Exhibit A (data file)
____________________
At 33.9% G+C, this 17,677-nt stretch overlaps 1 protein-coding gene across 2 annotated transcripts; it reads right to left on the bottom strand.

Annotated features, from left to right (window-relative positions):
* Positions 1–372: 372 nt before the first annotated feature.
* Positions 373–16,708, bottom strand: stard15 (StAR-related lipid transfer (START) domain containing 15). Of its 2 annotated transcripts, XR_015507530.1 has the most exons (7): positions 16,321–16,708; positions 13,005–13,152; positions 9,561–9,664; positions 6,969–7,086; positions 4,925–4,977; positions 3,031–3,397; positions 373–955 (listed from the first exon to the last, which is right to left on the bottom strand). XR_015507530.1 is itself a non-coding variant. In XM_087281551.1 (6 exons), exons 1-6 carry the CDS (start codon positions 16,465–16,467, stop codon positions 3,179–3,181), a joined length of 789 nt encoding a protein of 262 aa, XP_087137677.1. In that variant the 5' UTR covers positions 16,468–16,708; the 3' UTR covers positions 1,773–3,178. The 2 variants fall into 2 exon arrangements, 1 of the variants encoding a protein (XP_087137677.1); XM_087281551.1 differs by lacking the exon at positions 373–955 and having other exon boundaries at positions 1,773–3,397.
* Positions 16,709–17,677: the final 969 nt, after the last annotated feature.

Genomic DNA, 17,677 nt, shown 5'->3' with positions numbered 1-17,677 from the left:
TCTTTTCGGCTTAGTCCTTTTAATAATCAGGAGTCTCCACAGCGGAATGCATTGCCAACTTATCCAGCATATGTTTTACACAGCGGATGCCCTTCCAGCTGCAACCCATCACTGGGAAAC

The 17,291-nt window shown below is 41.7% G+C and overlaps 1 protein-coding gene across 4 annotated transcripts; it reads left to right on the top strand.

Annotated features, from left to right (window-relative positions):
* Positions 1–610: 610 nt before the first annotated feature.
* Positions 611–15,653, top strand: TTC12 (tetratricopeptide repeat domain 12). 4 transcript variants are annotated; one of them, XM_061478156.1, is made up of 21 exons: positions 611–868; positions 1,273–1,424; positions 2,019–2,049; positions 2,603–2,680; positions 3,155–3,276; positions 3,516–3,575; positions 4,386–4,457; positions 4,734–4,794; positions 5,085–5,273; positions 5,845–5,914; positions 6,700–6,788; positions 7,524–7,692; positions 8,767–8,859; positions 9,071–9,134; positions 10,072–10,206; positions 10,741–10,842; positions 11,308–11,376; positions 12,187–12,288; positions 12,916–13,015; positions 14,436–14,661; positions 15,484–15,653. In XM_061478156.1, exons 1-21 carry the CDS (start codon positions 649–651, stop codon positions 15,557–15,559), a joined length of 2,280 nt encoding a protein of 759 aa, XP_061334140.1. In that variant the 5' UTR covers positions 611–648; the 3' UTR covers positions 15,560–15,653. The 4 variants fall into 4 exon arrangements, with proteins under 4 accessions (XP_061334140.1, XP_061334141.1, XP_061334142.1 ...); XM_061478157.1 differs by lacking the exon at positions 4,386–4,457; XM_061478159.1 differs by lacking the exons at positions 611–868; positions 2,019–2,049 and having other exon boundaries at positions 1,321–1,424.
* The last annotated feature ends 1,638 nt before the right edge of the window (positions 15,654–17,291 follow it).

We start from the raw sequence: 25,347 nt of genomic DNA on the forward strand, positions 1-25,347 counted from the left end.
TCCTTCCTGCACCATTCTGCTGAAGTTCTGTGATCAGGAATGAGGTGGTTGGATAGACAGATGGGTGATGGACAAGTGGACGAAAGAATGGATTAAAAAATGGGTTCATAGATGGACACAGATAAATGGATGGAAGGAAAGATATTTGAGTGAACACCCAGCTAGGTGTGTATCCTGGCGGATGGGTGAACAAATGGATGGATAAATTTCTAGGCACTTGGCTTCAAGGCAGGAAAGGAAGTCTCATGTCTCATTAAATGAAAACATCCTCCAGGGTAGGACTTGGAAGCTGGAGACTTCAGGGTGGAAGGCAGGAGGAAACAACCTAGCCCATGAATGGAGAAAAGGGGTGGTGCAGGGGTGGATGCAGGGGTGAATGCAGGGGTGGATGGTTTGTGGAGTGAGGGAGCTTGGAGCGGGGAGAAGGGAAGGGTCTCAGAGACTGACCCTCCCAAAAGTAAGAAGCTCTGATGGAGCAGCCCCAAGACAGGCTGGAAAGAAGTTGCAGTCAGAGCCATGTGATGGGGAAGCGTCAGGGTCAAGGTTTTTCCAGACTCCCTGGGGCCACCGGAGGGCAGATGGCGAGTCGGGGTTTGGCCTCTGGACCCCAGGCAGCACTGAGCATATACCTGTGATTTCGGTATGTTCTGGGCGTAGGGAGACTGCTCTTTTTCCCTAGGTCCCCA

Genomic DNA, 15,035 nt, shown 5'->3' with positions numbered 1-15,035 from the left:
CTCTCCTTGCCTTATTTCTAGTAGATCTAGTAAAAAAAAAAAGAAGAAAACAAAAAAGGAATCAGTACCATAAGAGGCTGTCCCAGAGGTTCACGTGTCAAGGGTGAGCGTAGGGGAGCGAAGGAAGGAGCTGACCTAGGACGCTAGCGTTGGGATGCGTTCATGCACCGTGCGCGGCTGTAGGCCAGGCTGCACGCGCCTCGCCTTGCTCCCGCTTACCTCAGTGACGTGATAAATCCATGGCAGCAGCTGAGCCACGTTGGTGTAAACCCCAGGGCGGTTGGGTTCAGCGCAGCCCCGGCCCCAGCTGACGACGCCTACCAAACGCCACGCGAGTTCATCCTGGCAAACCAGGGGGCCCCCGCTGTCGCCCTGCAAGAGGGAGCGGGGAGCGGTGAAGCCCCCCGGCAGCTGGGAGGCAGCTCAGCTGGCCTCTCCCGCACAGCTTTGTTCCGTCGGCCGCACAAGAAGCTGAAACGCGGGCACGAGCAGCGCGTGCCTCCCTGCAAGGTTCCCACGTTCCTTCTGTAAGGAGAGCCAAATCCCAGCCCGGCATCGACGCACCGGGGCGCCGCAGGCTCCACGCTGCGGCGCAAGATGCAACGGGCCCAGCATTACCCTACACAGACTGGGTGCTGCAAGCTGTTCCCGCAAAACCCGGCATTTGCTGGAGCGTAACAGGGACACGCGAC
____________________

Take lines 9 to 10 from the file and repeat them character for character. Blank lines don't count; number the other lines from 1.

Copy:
Annotated features, from left to right (window-relative positions):
* Positions 1–610: 610 nt before the first annotated feature.